Anatomy, histology, and vascularity of the glenoid labrum. An anatomical study.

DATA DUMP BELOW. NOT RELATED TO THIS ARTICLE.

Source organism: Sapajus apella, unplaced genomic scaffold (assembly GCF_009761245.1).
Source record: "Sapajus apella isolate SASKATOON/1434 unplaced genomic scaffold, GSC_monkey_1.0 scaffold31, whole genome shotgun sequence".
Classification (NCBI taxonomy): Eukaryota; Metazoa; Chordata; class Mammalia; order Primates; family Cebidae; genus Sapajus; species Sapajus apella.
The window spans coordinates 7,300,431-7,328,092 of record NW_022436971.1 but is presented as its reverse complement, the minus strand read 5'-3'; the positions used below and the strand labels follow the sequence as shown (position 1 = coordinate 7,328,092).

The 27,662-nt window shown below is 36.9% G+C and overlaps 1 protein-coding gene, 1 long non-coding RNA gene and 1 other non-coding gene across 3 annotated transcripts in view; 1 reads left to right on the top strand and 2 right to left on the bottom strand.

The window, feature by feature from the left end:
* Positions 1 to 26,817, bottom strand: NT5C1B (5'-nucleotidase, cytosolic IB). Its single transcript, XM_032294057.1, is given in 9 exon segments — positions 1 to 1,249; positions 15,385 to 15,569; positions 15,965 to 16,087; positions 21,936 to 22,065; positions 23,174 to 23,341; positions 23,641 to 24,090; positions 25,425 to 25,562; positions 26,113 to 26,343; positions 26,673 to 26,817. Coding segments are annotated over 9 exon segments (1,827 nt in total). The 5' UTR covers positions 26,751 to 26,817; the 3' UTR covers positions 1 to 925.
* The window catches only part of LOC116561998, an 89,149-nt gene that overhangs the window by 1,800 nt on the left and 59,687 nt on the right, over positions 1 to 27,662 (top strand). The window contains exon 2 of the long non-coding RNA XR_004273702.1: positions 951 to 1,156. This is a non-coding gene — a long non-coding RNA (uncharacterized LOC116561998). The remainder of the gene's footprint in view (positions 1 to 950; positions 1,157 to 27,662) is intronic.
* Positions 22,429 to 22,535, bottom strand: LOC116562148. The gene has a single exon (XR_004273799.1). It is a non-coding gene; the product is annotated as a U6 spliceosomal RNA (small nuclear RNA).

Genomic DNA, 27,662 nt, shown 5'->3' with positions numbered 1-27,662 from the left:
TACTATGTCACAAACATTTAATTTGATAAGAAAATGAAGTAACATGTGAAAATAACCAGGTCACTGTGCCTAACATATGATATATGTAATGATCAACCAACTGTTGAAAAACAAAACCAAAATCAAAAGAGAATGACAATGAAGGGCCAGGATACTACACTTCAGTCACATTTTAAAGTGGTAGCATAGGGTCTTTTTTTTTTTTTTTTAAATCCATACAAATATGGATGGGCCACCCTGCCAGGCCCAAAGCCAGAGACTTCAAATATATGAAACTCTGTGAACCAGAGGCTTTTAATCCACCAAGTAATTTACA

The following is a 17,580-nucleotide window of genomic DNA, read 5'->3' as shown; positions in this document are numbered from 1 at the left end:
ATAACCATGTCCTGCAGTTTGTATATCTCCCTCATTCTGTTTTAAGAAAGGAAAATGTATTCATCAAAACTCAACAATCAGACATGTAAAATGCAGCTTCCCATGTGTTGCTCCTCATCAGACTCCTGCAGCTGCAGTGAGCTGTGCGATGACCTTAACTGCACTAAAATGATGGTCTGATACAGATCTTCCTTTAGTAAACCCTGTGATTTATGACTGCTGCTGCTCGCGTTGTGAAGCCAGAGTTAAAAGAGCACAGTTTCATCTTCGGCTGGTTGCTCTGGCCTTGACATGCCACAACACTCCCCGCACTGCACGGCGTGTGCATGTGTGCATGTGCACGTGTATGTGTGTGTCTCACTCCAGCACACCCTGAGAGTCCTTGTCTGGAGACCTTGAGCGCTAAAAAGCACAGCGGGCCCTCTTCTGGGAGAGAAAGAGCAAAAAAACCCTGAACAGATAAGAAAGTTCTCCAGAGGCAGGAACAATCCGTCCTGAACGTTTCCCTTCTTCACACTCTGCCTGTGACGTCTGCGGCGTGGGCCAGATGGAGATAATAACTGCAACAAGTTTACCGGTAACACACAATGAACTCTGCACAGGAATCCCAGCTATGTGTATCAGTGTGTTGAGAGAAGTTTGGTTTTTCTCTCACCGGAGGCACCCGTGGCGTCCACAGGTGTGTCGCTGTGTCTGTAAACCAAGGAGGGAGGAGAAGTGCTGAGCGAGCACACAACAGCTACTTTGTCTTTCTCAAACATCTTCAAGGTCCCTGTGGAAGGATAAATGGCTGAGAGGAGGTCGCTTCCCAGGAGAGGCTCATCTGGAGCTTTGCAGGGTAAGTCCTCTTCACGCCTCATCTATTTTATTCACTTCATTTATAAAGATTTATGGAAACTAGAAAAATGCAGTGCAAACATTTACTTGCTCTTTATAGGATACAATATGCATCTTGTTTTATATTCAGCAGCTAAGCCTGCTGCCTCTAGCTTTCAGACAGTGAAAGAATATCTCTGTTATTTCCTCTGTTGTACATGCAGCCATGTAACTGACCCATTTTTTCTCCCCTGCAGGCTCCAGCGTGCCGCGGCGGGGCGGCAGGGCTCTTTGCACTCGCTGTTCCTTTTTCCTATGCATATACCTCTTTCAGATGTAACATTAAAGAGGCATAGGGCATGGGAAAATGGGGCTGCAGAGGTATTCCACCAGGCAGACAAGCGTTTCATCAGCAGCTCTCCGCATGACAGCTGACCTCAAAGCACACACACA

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We studied the gross, histological, and vascular anatomy of the glenoid labrum in twenty-three fresh-frozen shoulders from cadavera to demonstrate its cross-sectional anatomy, its microvascularity, and its attachments. The superior and anterosuperior portions of the labrum are loosely attached to the glenoid, and the macro-anatomy of those portions is similar to that of the meniscus of the knee. The superior portion of the labrum also consistently inserts directly into the biceps tendon, while its inferior portion is firmly attached to the glenoid rim and appears as a fibrous, immobile extension of the articular cartilage. The arteries supplying the periphery of the glenoid labrum come from the suprascapular, circumflex scapular, and posterior circumflex humeral arteries. In general, the superior and anterosuperior parts of the labrum have less vascularity than do the posterosuperior and inferior parts, and the vascularity is limited to the periphery of the labrum. Vessels supplying the labrum originate from either capsular or periosteal vessels and not from the underlying bone.

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